I'll fight takeover plot, insists Saints chief Lowe
Under-fire Southampton chairman Rupert Lowe has vowed he will not bow to fan pressure and be forced out of the club.
Demonstrations followed Wednesday's goalless draw against Crystal Palace at the St Mary's Stadium, with angry fans calling for Lowe to quit.
The recent departure of rising star Theo Walcott, who signed for Arsenal for a fee that could rise to £12million, added fuel to the fire for the supporters.
With a three-man consortium claiming to be ready to make an offer for the Saints within the next 48 hours, Lowe would appear to be coming under fire from all angles.
'In any football club, and as chairman, it comes with the territory,' said Lowe. 'What one has to try and do is remember the fans are passionate about the club and they love the club, and I bare no malice to any of the supporters.
'I can quite understand some of their disappointment, both at results and sadly, due to a loophole in the scholarship agreements, losing Theo Walcott to Arsenal.
'But I will step down when the board says it is time for me to step down, or when I decide it is time.'
Lowe is adamant the club are 'getting stronger by the day,' and refutes suggestions it is 'about to fall apart.'
Lowe is also taking no notice of the consortium planning claiming they are set to seize control, particularly as it appears they are only prepared to offer £10million.
'When, and if, we get a serious investor, or group of investors who want to make an offer for the club, we will look at what they propose,' added Lowe, on BBC Radio 5 Live's Sportsweek programme.
'Anybody who thinks they are going to buy a public company that is currently capitalised at £10million, is deluding themselves.'
Entrepreneur Andrew Strode-Gibbons, who heads the consortium, believes that is the figure that would see him and his partners take over.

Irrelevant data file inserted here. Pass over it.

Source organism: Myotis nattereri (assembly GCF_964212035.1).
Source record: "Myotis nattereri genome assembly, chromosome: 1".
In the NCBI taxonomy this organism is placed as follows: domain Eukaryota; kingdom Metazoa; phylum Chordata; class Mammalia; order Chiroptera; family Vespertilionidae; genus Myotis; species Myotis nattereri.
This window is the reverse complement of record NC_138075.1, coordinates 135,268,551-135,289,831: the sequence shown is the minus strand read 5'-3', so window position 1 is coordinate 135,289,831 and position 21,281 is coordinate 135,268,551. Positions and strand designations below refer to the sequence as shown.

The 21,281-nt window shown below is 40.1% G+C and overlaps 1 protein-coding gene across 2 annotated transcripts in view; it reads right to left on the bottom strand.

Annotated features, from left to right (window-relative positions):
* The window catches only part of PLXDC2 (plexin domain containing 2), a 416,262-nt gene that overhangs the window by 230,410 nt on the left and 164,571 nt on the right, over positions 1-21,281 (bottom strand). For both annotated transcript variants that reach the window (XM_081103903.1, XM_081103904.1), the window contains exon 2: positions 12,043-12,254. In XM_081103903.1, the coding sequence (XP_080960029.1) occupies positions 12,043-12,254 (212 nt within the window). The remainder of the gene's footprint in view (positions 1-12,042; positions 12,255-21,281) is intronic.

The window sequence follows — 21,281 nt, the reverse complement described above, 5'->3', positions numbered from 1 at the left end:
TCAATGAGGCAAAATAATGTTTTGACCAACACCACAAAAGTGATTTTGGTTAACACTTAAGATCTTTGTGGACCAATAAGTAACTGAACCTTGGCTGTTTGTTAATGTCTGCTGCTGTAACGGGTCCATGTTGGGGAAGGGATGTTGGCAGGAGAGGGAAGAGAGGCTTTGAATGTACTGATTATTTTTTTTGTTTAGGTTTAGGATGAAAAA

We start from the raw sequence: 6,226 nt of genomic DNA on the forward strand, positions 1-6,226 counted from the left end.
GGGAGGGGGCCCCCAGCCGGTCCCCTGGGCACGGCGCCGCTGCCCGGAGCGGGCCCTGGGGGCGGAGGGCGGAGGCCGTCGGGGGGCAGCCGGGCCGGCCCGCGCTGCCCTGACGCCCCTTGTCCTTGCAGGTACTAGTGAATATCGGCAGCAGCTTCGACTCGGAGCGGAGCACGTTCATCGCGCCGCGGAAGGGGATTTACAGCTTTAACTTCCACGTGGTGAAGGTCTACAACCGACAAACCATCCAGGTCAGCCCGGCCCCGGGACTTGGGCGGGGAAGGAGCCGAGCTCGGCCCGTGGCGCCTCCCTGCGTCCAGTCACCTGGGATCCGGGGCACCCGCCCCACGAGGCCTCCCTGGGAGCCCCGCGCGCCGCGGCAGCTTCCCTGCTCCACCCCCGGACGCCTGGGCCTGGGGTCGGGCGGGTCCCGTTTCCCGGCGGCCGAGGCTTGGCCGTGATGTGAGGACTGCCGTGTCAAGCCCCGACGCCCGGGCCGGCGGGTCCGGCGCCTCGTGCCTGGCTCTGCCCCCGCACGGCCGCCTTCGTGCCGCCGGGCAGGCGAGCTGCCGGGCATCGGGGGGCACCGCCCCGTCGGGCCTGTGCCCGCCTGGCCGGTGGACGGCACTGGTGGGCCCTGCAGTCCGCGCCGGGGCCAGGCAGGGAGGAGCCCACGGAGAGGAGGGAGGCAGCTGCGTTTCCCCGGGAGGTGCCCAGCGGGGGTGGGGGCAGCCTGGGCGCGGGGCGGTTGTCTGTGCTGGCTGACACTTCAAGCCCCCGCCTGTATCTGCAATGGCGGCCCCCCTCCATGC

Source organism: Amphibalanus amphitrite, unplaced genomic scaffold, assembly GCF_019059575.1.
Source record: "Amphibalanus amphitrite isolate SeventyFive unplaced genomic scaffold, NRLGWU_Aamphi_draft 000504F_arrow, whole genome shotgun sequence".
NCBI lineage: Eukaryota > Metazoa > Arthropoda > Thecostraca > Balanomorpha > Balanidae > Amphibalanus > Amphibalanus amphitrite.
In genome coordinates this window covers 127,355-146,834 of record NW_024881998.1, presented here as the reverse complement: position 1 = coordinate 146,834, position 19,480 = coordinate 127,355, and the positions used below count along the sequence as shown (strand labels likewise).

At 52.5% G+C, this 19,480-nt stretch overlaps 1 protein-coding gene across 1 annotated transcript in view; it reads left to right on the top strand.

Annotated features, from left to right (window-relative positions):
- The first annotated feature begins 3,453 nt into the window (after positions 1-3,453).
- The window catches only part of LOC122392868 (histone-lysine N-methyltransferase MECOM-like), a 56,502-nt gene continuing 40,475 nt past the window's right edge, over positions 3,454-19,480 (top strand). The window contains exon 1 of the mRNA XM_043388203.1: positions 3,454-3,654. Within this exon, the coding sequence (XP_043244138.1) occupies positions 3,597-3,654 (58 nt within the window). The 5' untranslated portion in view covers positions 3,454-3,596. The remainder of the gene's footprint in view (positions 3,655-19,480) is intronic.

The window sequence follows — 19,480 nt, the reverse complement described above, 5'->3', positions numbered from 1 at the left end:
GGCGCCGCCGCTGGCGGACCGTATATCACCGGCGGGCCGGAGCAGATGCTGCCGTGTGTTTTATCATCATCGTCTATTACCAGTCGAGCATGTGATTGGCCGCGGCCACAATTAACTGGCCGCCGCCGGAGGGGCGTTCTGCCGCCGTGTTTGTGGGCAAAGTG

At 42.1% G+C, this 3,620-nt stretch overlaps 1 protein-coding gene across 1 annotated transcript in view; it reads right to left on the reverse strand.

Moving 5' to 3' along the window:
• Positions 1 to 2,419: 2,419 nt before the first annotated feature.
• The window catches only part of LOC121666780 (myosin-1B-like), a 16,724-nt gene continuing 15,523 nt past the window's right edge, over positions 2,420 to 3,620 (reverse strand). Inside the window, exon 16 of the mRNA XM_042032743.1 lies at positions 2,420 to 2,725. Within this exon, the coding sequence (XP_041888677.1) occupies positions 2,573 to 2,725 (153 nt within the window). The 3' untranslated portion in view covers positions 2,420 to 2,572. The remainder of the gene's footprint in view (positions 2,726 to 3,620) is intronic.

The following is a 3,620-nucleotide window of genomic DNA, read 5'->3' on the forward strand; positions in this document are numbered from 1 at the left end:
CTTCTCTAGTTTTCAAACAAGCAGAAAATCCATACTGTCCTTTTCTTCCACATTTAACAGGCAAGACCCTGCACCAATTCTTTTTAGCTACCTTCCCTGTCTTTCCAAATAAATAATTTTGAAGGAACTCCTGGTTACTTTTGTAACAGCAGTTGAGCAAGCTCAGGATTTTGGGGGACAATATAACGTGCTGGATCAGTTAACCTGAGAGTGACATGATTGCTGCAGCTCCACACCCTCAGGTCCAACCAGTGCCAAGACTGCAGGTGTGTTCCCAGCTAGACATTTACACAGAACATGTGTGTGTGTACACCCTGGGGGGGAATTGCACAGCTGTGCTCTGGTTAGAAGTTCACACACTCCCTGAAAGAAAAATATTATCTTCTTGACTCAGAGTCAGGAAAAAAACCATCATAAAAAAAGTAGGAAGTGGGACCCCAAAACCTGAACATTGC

'I, along with many people in this city, am fed up with the way the club is being run and we want to see an end to Rupert Lowe's reign,' said Strode-Gibbons, co-founder of The Mortgage Lender company.
'We are prepared to pay what the club is worth, which is between £9-10million, but they have a deluded idea that the club is worth more now in the Championship than it was in the Premiership.'
If Strode-Gibbons do take over, director of football Sir Clive Woodward would find himself out of a job.
Strode-Gibbons claims that after speaking with a number of first-team players last week, they have no respect for Woodward.
'It's very unlikely we would want to keep Sir Clive Woodward,' said Strode-Gibbons. 'I'm sure he deserves a chance, but we feel he is best served in rugby, not football.
'The way things are working out at Southampton, he doesn't seem to have the respect of the players and people within the club. That's not peaceful harmony.'
Woodward, who coached England to win the rugby World Cup in 2003, was quick to counter.
'I think I've been long enough in football and professional sport to take all these things with a pinch of salt. I'm not going to find out who these players are and why they are unhappy because I don't think they are.
'But if you want to it's not too difficult to find players to say things, especially at the moment in the January window, with players going out and coming in.'